Community service leaders lobby against proposed budget cuts
Kyle Clayton / Petersburg Pilot
Thomason speaks in support of the school district. PSD principals and other district staff attended the budget session.
With some assembly members proposing cuts to school and mental health services funding, Petersburg School District (PSD) Superintendent Dr. Rob Thomason and Petersburg Mental Health Services (PMHS) Director Susan Ohmer each rallied against the potential cuts.
Thomason explained that State and local funding has remained flat for the last four years.
The State funds public school districts on a per pupil basis-an amount of $5,680 per child. Declining enrollment and increased operations and personnel costs have further complicated PSD funding, Thomason said.
"The district has managed to live within it's means while growing the outstanding and award winning program that's in place today," Thomason said.
In Petersburg, 80 percent of the budget is related to personnel costs-contractual obligations the district can no longer change at this point in the budget process.
Another 15 percent are fixed costs that can't be adjusted by budget makers. The final 5 that can be changed by district staff-should changes be made to the districts funding-include student activities and programs such as sports and music along with vocational education and teaching supplies.
Thomason also said the district is facing a shortfall of between $300,000 to $348,000 for the upcoming school year.
"Had the district not made incremental reductions over the last five years this number would be significantly higher," Thomason said.
The low end of that shortfall has been met through attrition and eliminating one staff position. The high end of that shortfall won't be met even if the borough funds the district at the budgeted $1.8 million.
"As we draw this to a close, as the assembly deliberates the funding future for the Petersburg School District and other critical social programs, it's important to take the time to receive and study accurate and detailed information," Thomason said. "It's time to resist simple knee jerk quick fix solutions to complex funding issues and to bear in mind that any community is only as strong as it's social structure."
During the last several years, the borough has funded the district $1.8 million. $600,000 of that funding comes from federal timber receipts, which have been declining around 5 percent during the past few years but haven't affected local funding because a past assembly saved money to offset those decreases.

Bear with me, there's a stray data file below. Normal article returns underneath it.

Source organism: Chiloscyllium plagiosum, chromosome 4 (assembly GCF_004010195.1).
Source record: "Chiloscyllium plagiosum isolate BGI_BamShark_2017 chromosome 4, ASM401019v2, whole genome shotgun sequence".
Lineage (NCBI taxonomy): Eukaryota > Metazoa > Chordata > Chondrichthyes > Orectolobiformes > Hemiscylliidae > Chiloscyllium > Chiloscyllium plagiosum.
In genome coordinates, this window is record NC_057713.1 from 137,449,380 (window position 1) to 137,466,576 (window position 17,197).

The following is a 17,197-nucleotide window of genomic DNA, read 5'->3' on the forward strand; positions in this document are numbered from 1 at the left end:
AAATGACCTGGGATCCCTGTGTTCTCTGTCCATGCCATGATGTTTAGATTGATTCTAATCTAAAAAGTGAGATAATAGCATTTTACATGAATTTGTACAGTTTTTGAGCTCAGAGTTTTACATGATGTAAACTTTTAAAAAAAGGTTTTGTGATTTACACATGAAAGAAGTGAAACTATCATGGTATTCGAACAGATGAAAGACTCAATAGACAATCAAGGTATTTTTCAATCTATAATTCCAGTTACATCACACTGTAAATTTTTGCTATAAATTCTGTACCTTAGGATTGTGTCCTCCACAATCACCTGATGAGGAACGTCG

Ohmer addressed concerns some assembly members had over the accountability of how PMHS spends borough funds.
"I feel positive about the level of accountability that we have as a non-profit agency that is audited by multiple folks both financial and state who come in," Ohmer said.
She also said local funds contribute to a wider offering of services. The state provides PMHS $183,000 for services but limits the types of patients that can be seen. Local funds aren't restrictive in that way and allow PMHS staff to respond to local mental health emergencies.
She also said the local funding allows her agency to leverage federal grants that typically like to see local dollars being provided.
Ohmer added that PMHS is also attempting to save money through attrition. PMHS won't replace two positions left vacant by outgoing staff.
"The bottom line is we'll be reducing our services even with the funding that we get locally," Ohmer said. "We'll continue to do the best we can. Without local funding it hamstrings us in so many different ways in terms of leveraging grants and being able to see the type of clients that we see and being able to provide the level of response that we provide for the police and hospital and other agencies that ask us for help. We'll do something with the money that we get from the state to provide for those services but it will not look the same."
Assembly member John Havrilek said he thinks school district funding should be cut by $200,000 because the borough has continued to fund the school at $1.8 million despite decreased enrollment. He said the $85,000 budgeted for PMHS should be cut because there's no accountability for the money and that services should be contracted out as needed.
"I'm not in disagreement with anything anyone said," Havrilek said. "I think we have an excellent community with excellent services and I don't see any deficits in the quality or quantity of services that are offered. But I am really concerned about our spending level. I do feel deeply that it needs to be cut."
Representatives from Mountain View Manor, KFSK and the Clausen Museum also spoke on behalf of their agencies.
Borough department heads submitted the current proposed budget to the assembly last week. The assembly hasn't given department heads any other official direction as to how they'd like to see the budget changed.
The first formal reading of the proposed budget will occur during the first borough assembly meeting in May and a public hearing will occur the second meeting in May. The proposed budget, barring any changes, will then be approved as a written ordinance the first meeting in June.